Five Rocks, Pennsylvania March, 1842 Olivia Killion sucked in her breath and grimaced, waiting for the contraction to pass. Eighteen and unmarried, she was sitting at the bottom of the stairs in the home of Jettie Place, the woman who had been her father’s mistress. A few more hours and it will be all over, she thought. I’ll know. She closed her eyes and prayed, Please God, let it be Mourning’s. But how will Jettie react if the baby is colored? I don’t care. Let her throw us out in the snow. It has to be Mourning’s. Then she bit her bottom lip and forced herself to accept the other possibility. White or black, I am responsible for this helpless little baby. No one else is going to take care of him, stick up for him. Jettie rushed in and gathered up the blankets and pillow that lay on the steps next to Olivia. “I’m taking these out to the buggy,” Jettie said. “I’ll be right back. You sit there and wait for me. Don’t you move. Them steps out there are fearsome slick.” Jettie’s voice had grown steadier and she no longer sounded on the verge of hysteria. When she came back in she pulled a thick knit hat over Olivia’s head and wound a scarf around her neck. Then she all but carried her down the steps, hustled her into the backseat of the buggy, and covered her with the blankets. “You don’t have to suffocate me.” Olivia struggled out from under the blankets and set the pillowcase in which she had stuffed her belongings on the seat next to her. Jettie got in the front seat and turned around to train a frown on her. “You sure you want to do this? It’s a long drive to Weaverton, and we don’t even know if that old goat of a doctor is at home. What if we lose a wheel? It’s dark already. Ain’t gonna be a soul on the road.” “Jettie, I told you, I didn’t spend nine months hiding in your house so everyone in Five Rocks would know I had a baby. Quicker you stop talking and drive, quicker we’ll get there.” Jetty hung a lantern on the post and said, “Giddap.” She hunched forward, peering into the black ahead of them. “I can’t see a darn thing. Not five paces in front of me.” “You don’t need to see five paces ahead. All you need to see is the spot where the horse is going to put his foot down next.” Olivia quoted what Mourning Free had told her, when she’d complained about driving at night. The back seat was deep, with plenty of legroom. Olivia knew the next contraction would come soon and turned around to kneel on the floor, with her arms and head resting on the seat. Jettie turned in her seat again. “What’s the matter, you gonna be sick?” “No. Stop worrying about me and watch where you’re going. I just want to see if it’s easier to take the pain like …” Her own low cry cut her off as the contraction took her by surprise. It was close to ten o’clock by the time they knocked on the doctor’s door. “Yes?” Only his nose was visible through the crack. “Thank God you’re home. It’s her time.” They huddled on his dark porch, Jettie holding onto Olivia as if she were a rag doll. “You brought a birthing mother here? In the middle of the night?” He didn’t open the door any wider. “Yessir, that’s what I did and here she is.” “No, Madam. No. No. I deliver babies in the mother’s home. You should have sent for me. You don’t get a woman in labor out of her bed, and I’m not running a hospital. Or a hotel.” “Well, we’re here now and her contractions are coming right quick.” Olivia bent forward as the next one hit her. The door didn’t budge. “Certainly you have relatives or friends who can accommodate you.” “We had family hereabout, we sure wouldn’t be on your front porch,” Jettie said, losing patience. “Can’t you see she’s fixing to drop her baby right here on your doorstep?” He pulled the door wider, but did not invite them in. “Look here, I can’t be delivering babies in my home every day. I wouldn’t have a towel or blanket left in the house.” Jettie put her foot over the threshold. “We ain’t plannin’ on coming every day. And we got our own blankets you can spread on the bed. Is it more money you want?” “You certainly can’t ignore the inconvenience, not to mention the expense of the laundry or replacing the bedding.” Jettie let go of Olivia and stepped toward him, looking like she might take a swing. He shuffled a few steps back. “How much?” “Let’s see … two dollars might just about cover it. Of course, that would be in addition to my regular charge of a dollar and a half.” “All right. Just show her where she can lie down.” “You said you have blankets?” Jettie left Olivia hanging onto the doorjamb and rushed back to the buggy for the blankets, pillow, and towels. “Come with me,” the doctor said. He gripped Olivia’s arm with obvious distaste and she moved down the hall with him, taking tiny steps. He was apparently unmarried. At least no wife came rushing to assist him. That’s good, Olivia thought. One less mouth flapping. Jettie followed them into a room that held only a single bed, a nightstand, and a small table and chair. The doctor released Olivia’s arm and removed the coverlet and sheets from the bed, heaping them on the table. Then he spread one of Jettie’s blankets on the mattress and gestured for Olivia to lie down. “There you go,” Jettie said. “You lie yourself down there. Everything’s going to be all right now.” After Olivia was arranged on the bed, Jettie fiddled in her pocket and handed the doctor some coins. “There’s four dollars,” she said. “I know we can count on your discretion.” He pocketed the money and for the first time looked at Olivia’s face. “Oh, it’s you. Mrs. Springer.” He sniffed. “Yes, I thought you might be back, wanting me to clean up the mess.” He turned, gathered up his precious bedding, and left the room. While the doctor was gone Jettie helped Olivia remove her clothing, except for the shirt of her long johns, and covered her with the other blanket. He soon returned, carrying his doctor’s bag and a stack of towels. While he spread a white towel on the table and arranged his instruments he muttered a string of unkind words – young girls can’t keep their legs together, it’s always a man’s gotta suffer for the stupidity of some female. “I left a pan of water on the stove,” he said to Jettie. “Go wait for it to boil and bring it here.” His voice was harsh, but by now Olivia was in such distress that she didn’t care how mean-spirited he was, as long as he got her through this alive. It went on until after three in the morning. All Olivia remembered later was the tremendous relief of that last push. She hadn’t asked anything about the baby, didn’t care if it was white, black, boy, girl, or frog – as long as it was out of her. But there was no need to ask what color it was. Jettie had been next to the doctor, down there between Olivia’s legs, saying, “Come on, girl, push, you’re almost there, just once more, you can do it, that’s a good girl.” But a moment before that last tremendous flood of release Jettie grew quiet. There were no shouts of joy when Olivia felt the doctor pull the baby away from her. So she knew it was colored, even before Jettie laid it across her chest. The room was silent except for the doctor coldly instructing her to push once more so he could finish up down there. “It’s a boy, Olivia,” was all Jettie whispered. The doctor soon stood and ordered Jettie out into the hall. Olivia squeezed her eyes shut at the ugliness of his words – “nigger bastard … slut … worst kind of trash … respectable house.” Then she heard Jettie declare that she’d had no idea. “Here,” Jettie said to him, “take another two dollars and keep your trap shut. We’ll be gone before dawn.” Olivia gently put her hands on the tiny wrinkled creature – who had no idea he was the object of so much hatred – and lifted her head to look at him. “Hey Boy,” she said softly and moved one hand to his head. “Don’t you pay him any mind. Are you feeling all right Little Boy? You ought to be. You could have had a monster for a daddy, but the one you got is a wonderful man.” The doctor never returned to the room. Olivia pulled the blanket over the baby and lay still, terrified of hearing the sound of Jettie’s heeled boots as she stomped out to the buggy and abandoned them. But when the door opened Jettie was there, carrying a bucket of hot water. She said nothing as she lifted the baby from Olivia. He fussed while Jettie cleaned him up, but made more contented sounds when she wrapped him in the clean towel that had been warming on the stove. “Here, lean forward so I can tuck this behind you.” Jettie was cradling the baby in one arm and holding out a second pillow in the other. When Olivia was settled, Jettie lowered the baby into her arms. Olivia peeked at the tiny face hidden in the folds of the towel. He was the same lovely color as Mourning, black coffee with a touch of cream. Soft black fuzz covered his head. She had never smelled anything so lovely and new. “I’m gonna see to you now, so don’t you turn all shy on me,” Jettie said. She pulled the bloody blanket away, wetted a rag, and washed Olivia as best she could without getting everything sopping wet. Then she rolled up a towel and shoved it between Olivia’s legs, pushed her knees together, and covered her up with the blanket. “You’re gonna bleed. That ain’t nothing to worry about,” she said and then poked Olivia’s shoulder. “Nudge over a bit, will you.” Jettie rested her hip on the bed and neither of them spoke. Olivia felt she should say something, apologize for lying, but she was so tired. She slouched back down in the bed, with the baby lying across her chest. Before she dozed off, her eyes flew open. “The horse. We left the poor horse outside in his harness.” Jettie stroked her forehead. “He’s all right. I seen to him. You get some sleep.” It seemed that barely a moment passed before Jettie was shaking her. “Olivia, wake up.” “Go away. Leave me alone.” Olivia turned on her side. She could hear some horrible squalling, but it seemed to be coming from far away. “Come on now. There’s a good girl. You want all this howling to stop, you got to give that little feller something to suck on.” Olivia pushed herself up in bed, blinking. On the table was a drawer Jettie had taken from somewhere and lined with towels, to serve as a tiny bed. Jettie tucked a pillow under Olivia’s arm and then picked up the baby and settled him with his mother. “Just look at him, will you? Latched right onto you like a tick. Most girls have a time of it, till they get the first one feeding.” “How would you know?” Olivia asked grumpily as the baby clamped down hard on her tender nipple. “Ouch! This baby was born with teeth!” “You’re all sore and sensitive now, but it’ll get easier, don’t you worry.” Olivia collapsed into the pillow with her eyes closed, grimacing. “What time is it?” she asked. “Don’t know. Sun ain’t up yet.” Jettie sat at the foot of the bed. “So, it would appear that you and Mr. Mourning Free were slightly better acquainted than you let on. At least now I understand why you were so set on having this baby anywhere but Five Rocks.” Olivia felt her face flush and was ashamed to look at Jettie. “It only happened with Mourning one time. Just the once. I got real sick with the fever and he took care of me. Then after I was feeling better … it just happened is all. A day or two after that I went over to the Stubblefields and that’s when they . . . you know, like I told you. Everything I said about that was true. I swear.” Jettie patted her leg. “Sure it was. Ain’t no girl gonna make up a story like that, ’bout some monster raping her over and over.” “I couldn’t tell you about Mourning. I promised him I’d never tell anyone. You know what some folks would do to a colored for being with a white girl. I didn’t mean to lie to you, Jettie. Honest, I didn’t. I just thought it was likely to turn out to be Filmore’s baby anyway, so there was no reason anyone ever had to know about Mourning. I’m sorry for keeping it secret from you.” “Best you did, child. Best you did. You go on holding that secret. You ain’t done nothing wrong by not telling me. Best thing for you, nobody knows you been with a colored. I ain’t judging you, but it sure is best that no one else know.” “You probably don’t believe that it only happened with Mourning the one time.” “Yes I do. I think I do. And a damn shame at that.” She slapped Olivia’s thigh and grinned. “That Mourning Free is a right handsome fellow. Got that strong chin and all them muscles. I don’t think I’d have lasted past the first time I saw him take his shirt off. He did take it off, didn’t he?” She opened her eyes wide. “You’re awful.” Olivia giggled and looked at Jettie with something close to adoration. After a night without sleep and with her face unpainted, Jettie looked tired and used up. Everything on her that could sag did. But Olivia had never seen a more beautiful face. She always says people never fail to surprise you by behaving worse than you imagined they could, Olivia thought. But she keeps surprising me the opposite, by how good she is. No one but Jettie could have gotten a laugh out of me today. Poor Jettie. She was so hunched over all the way here, her back must be killing her. And now she has to drive all the way back home. “You’re the best friend a person could have,” Olivia said. “There was a time I felt sorry for you, but I don’t any more. The ones who need feeling sorry for are all those mean-hearted women who don’t talk to you. Not one of them will ever have a Christian heart as big as yours.” That was the only time Olivia ever saw tears in Jettie Place’s eyes. They both dozed off, Jettie seated in a chair with her head resting on the foot of the bed. The baby’s fussing soon roused them. Olivia felt a pleasant tug in her stomach with every suck he took. She lowered her head to breathe in his sweet milky scent and ran her fingers over the soft fuzz of his hair, marveling at the little hand poking out of the towel. He had the tiniest pink fingernails. When he fell asleep she loosened the towel and ran her fingertips over his soft body. His skin was perfect except for one small mole on the side of his neck. That was when Olivia started crying, her resolve from the night before abandoning her. How on earth was she going to look out for a black baby? “Oh Jettie, what am I going to do? Who’s going to take care of this poor little boy?” “Shh … shhh.” Jettie stroked her head. “Right now you are, darling. You brought this little feller into the world and you’re going to give him the best start you can. You got plenty of time to think about what’s to come. Right now you got nothing but time. No hurry about anything. You rest and get your strength back and let that baby get working on turning into a person. One day at a time. For the both of you. That’s all you got to worry about.” The house was still silent when Jettie said they’d best be leaving. First she went into the kitchen and made two cups of tea and sliced some bread. She set Olivia’s cup and plate on a chair next to the bed and said, “I bet the good doctor ran off to stay somewhere else, waiting for the white trash slut and her nigger bastard to vacate his respectable premises.” She reached for the baby so Olivia could eat. “He left us all alone in his house?” Olivia asked as she hungrily devoured the bread. “Two strangers?” “Probably figured the last thing these two strangers are looking for is the trouble and attention they’d stir up by stealing anything.” It was a long way home. Not wanting to arrive before dark, Jettie turned in the opposite direction, thinking they could stop for a few meals and while the day away. She soon realized how exhausted she was and how ridiculous it would be to drive around in the cold with a newborn. “To hell with this,” she said and turned the buggy around. The baby seemed to like the rocking motion and slept when he wasn’t nursing. Jettie stopped once for dark ale, which she told Olivia would help her produce milk, and brought bowls of beef soup out to the buggy. Then she headed for home, worried that they might find customers waiting outside her bake shop. But there was no one in sight when she pulled the buggy close to the back door and hurried Olivia and the baby through the kitchen and into the parlor. “You sit. Let me take the baby up first,” she ordered Olivia. Jettie held him tightly to her breast with one hand and clutched the banister with the other. Afraid of tripping on her long skirt, she stopped on the third step and reached down to grab a handful of fabric and wrap it around the handrail. Olivia had never seen Jettie’s legs and noted how shapely they were. Then she closed her eyes in exhaustion. Jettie laid the baby on Olivia’s bed and removed a drawer from the bureau. She emptied it, lined it with towels, and managed to settle him in his new bed without waking him. Then she went back down to help Olivia up the stairs. On her third trip up, she carried two pitchers of water. On the fourth, she had rags and towels tucked under her arms, a lantern and matches in one hand, and a plate with a piece of pie and two slices of bread in the other. “I got to go return that buggy to the livery and then I got to lie down. I’m sorry, but you’ll have to do with just that to eat.” When Olivia woke to feed the baby the next morning Jettie’s door was still closed. The clock in the hallway said it was almost 10. Wincing in pain with each step, she tiptoed downstairs to light the stove. Then she peeked out the window and wondered how many customers had come today and found the Closed sign still on the door of the bakery. How many days would Jettie’s house have to remain closed up and silent before any of those good women would think to knock on the door and see if she needed help? Later Jettie came down and poured a cup of the coffee Olivia had made. The baby was awake on the table in front of Olivia, surrounded by rolled up blankets and towels, he and his mother cooing at one another. “Look at that. He’s looking right at me,” Olivia said. “He can’t see you yet. Can’t see nothin’ but shadows and light.” Jettie worked the pump for a glass of water. “Then he’s looking right at my shadow. His skin isn’t all that dark, is it?” “Dark enough.” Jettie set her water and coffee on the table next to Olivia and sat down. “Sure is a cute little feller.” “But people could think he’s a dark-colored white person. Like an Italian or Greek or something. With real curly hair.” “Don’t you even try to convince yourself of such foolishness. That child is colored and ain’t no one going to mistake it for nothing else. That nanny goat doctor knew the minute his poor little head started crowning. Don’t you let your mind go in that direction, Olivia Killion. Not for a minute.” “But there are dark-skinned white people that aren’t colored. Arabs. What about Egyptians? Don’t they have dark skin?” “Maybe a dark-skinned Egyptian ain’t exactly colored, but he sure ain’t white and ain’t gonna be asked to tea in any parlors in Five Rocks. You can’t pass this baby. Not in this world. Don’t even think about it. You’d only break your heart trying. And his.” Olivia bit her lip and fought tears. “At least he didn’t turn out to be Filmore’s,” she said, her voice shaky. “I wouldn’t be able to stand to look at him if he were Filmore’s.” She leaned over and put her elbows on the table, both palms on her baby’s head.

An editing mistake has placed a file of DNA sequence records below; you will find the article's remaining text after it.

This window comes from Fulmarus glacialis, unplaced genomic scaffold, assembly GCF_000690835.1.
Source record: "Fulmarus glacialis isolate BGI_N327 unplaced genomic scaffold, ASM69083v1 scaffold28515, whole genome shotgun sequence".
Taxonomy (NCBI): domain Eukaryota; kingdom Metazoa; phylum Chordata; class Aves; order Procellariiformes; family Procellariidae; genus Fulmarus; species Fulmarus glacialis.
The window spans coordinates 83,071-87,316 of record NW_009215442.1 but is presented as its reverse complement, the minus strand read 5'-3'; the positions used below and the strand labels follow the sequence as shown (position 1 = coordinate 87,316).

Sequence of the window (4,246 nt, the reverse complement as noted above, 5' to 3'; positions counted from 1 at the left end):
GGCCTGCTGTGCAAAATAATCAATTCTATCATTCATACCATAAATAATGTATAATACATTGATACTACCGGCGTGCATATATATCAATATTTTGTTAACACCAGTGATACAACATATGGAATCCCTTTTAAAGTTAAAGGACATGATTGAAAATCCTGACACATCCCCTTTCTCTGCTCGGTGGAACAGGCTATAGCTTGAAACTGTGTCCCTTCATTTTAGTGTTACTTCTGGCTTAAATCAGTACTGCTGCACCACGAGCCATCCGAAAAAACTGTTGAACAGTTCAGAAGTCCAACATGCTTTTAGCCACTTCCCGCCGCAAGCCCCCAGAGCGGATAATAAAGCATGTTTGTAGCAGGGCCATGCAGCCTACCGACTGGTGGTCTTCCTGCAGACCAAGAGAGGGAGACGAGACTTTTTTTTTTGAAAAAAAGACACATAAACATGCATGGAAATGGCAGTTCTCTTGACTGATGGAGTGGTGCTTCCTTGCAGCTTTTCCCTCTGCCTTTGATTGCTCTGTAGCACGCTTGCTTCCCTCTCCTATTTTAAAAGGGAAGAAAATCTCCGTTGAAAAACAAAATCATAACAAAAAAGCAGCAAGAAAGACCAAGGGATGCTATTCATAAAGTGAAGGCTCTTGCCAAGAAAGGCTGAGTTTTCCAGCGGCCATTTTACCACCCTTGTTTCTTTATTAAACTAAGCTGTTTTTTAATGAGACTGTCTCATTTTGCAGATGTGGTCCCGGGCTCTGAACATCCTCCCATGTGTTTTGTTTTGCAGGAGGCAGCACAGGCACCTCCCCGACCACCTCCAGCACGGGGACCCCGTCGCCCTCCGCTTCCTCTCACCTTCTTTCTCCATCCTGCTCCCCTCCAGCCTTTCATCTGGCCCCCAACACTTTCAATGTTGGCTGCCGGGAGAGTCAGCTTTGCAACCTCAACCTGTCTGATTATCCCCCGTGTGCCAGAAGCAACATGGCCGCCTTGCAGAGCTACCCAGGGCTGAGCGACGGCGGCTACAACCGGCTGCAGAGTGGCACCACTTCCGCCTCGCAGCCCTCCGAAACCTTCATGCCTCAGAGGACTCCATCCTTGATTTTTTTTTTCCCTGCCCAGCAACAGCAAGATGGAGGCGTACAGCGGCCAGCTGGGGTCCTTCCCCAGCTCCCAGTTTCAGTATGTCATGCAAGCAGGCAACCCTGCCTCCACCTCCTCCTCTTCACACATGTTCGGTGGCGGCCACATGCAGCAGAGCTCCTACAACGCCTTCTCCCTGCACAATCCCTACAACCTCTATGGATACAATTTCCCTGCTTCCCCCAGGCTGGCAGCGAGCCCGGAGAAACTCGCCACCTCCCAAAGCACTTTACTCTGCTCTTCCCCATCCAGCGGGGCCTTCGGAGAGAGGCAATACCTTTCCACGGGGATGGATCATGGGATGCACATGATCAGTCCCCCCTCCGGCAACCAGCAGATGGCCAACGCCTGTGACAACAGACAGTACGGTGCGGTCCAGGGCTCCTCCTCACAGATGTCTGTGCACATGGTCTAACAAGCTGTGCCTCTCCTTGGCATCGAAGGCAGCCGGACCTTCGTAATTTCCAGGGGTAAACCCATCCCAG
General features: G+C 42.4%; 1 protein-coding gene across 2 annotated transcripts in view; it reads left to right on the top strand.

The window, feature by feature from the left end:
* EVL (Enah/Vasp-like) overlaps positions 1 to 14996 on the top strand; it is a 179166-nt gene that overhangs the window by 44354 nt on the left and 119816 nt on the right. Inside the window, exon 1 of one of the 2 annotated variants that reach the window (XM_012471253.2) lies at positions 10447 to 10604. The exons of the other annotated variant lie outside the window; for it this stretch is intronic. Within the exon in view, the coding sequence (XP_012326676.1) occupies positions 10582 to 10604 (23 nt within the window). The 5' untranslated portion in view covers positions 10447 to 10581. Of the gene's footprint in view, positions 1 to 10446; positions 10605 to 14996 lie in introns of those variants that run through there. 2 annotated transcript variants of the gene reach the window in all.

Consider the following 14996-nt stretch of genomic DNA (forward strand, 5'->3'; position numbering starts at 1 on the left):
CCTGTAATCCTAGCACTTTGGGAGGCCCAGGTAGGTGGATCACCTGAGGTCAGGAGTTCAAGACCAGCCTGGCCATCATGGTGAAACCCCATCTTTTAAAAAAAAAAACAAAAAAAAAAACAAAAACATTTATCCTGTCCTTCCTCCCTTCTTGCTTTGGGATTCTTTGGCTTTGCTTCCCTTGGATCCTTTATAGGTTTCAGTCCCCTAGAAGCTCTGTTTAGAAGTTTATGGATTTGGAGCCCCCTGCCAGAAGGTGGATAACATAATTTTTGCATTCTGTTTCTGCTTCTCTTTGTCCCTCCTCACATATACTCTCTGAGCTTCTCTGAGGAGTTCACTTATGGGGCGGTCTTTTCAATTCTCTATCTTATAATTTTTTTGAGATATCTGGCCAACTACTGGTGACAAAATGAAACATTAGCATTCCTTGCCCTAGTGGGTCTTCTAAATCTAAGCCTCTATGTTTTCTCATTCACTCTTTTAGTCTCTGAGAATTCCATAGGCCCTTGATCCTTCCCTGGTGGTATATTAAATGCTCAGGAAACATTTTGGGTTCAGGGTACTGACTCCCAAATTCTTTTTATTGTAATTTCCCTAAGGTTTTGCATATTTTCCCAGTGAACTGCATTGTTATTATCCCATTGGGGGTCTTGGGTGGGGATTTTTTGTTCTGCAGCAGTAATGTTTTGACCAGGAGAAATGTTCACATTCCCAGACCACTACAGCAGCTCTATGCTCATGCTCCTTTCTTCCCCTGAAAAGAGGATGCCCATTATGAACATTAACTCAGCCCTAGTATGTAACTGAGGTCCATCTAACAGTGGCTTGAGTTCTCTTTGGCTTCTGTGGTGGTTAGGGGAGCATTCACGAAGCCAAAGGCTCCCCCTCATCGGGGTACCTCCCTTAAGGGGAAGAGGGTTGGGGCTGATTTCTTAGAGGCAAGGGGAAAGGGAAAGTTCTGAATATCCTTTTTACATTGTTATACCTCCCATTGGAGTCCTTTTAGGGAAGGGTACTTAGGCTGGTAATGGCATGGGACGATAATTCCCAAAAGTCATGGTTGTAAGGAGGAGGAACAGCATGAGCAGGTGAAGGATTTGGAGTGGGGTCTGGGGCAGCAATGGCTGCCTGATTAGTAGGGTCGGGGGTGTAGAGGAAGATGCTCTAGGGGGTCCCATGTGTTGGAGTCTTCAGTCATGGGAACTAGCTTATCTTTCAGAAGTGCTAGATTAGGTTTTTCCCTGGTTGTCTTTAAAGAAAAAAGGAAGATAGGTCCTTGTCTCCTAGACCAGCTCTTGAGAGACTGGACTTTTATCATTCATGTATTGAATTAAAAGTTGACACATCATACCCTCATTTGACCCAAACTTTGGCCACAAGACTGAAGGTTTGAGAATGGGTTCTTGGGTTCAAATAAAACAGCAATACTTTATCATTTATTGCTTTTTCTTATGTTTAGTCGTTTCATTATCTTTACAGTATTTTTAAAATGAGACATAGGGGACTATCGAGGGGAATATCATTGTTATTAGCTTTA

Chapter Two